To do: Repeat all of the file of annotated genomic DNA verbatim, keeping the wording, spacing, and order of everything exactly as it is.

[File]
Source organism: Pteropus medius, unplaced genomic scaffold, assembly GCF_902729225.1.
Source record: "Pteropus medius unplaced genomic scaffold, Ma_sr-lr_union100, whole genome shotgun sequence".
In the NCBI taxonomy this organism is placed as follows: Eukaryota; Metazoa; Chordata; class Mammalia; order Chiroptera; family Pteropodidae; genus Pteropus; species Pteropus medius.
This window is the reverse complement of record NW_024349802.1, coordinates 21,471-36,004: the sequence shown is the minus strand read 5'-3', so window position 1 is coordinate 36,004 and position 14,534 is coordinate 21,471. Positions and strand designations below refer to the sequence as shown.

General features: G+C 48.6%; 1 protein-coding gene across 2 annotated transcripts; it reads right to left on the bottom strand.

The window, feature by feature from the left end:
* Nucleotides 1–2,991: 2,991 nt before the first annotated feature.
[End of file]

Source organism: Pteropus medius, unplaced genomic scaffold, assembly GCF_902729225.1.
Source record: "Pteropus medius unplaced genomic scaffold, Ma_sr-lr_union100, whole genome shotgun sequence".
In the NCBI taxonomy this organism is placed as follows: Eukaryota; Metazoa; Chordata; class Mammalia; order Chiroptera; family Pteropodidae; genus Pteropus; species Pteropus medius.
This window is the reverse complement of record NW_024349802.1, coordinates 21,471-36,004: the sequence shown is the minus strand read 5'-3', so window position 1 is coordinate 36,004 and position 14,534 is coordinate 21,471. Positions and strand designations below refer to the sequence as shown.

General features: G+C 48.6%; 1 protein-coding gene across 2 annotated transcripts; it reads right to left on the bottom strand.

The window, feature by feature from the left end:
* Nucleotides 1–2,991: 2,991 nt before the first annotated feature.